With nary an official word from Nintendo following the announcement at E3 2017-- consisting of a teaser video set against a star field, with familiar Metroid music, and the reveal of a logo--we are left to sift through rumors and wonder. The current working theories include: Bandai Namco is co-developing, it is scheduled to launch in 2018, and it may feature the character Sylux, who was confirmed by Tanabe to be in a spaceship featured in the special ending of Metroid Prime 3: Corruption.
What we know about Sylux is mostly based on lore introduced in Nintendo DS's Metroid Prime: Hunters and, oddly enough, Super Smash Bros. Brawl (in a trophy description). But at the end of 2017's Metroid Prime: Federation Force, we also caught a glimpse of Sylux releasing a metroid from captivity. Is it a hint? Only time will tell.
Ori and the Will of the Wisps (Xbox One, PC)
The 2015 game Ori and the Blind Forest is like what you'd get if you mixed a Pixar movie with Super Metroid. It's a drop-dead gorgeous game that's clearly inspired by the sprawling side-scrollers of the '90s. It has modern game features like an ability tree and an orchestral score, but it maintains an "old-school hard" level of challenge.
In a teaser trailer that debuted at E3 2017, we got our first glimpse of the sequel, Ori and the Will of the Wisps. It looks more or less like the original, and it still stars Ori, the glowing guardian of the forest. We also get a look at what seem to be bosses that are dozens of times bigger than the diminutive hero.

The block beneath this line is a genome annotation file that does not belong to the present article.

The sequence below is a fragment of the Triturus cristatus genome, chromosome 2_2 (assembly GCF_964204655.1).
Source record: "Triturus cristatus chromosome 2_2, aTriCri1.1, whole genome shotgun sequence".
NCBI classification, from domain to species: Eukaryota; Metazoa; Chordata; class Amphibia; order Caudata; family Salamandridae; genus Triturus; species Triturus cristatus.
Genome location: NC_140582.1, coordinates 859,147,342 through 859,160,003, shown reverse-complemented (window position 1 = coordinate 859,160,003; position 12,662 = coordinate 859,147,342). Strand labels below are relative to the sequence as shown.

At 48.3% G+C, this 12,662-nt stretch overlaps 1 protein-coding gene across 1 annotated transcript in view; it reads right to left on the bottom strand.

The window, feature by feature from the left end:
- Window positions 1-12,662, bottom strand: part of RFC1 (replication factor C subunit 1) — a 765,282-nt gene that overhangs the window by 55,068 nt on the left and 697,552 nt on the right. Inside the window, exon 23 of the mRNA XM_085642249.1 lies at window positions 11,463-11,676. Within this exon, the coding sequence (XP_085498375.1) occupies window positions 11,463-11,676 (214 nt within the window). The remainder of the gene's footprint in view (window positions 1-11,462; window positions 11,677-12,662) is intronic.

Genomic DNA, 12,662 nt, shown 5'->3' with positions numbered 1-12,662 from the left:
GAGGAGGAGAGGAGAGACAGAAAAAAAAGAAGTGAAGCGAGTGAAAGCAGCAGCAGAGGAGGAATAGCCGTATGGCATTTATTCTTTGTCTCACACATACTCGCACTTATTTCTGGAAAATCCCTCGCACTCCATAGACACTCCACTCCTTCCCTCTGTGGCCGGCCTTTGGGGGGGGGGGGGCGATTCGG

The teaser closes with a shot of a sad owl looking at the statues or bodies of two larger owls. While it's not stated outright, this seems to be a child of Kuro, the villain of the first game. As the owl mourns, Ori comes in and puts an arm around its shoulder. That's all we know so far about this sequel, but we will probably learn more at E3 2018.
Pokemon Switch (Switch)
At last year's E3, Nintendo announced a new Pokemon game for Nintendo Switch. The tease didn't include a title, logo, key art, or really any details at all--just that series developer Game Freak would be making the game, which will be a "core RPG" that "may not release for over a year." It's been a year now, of course, and although nothing has been confirmed for E3, it would make sense for Nintendo to give more details soon.
Rage 2 (PS4, Xbox One, PC)
Maybe it's a coincidence, or maybe it's impressive damage control on Bethesda's part, but the recent reveal of Rage 2 and the release of two trailers came hot on the heels of the unusual leak from Walmart just weeks prior to E3.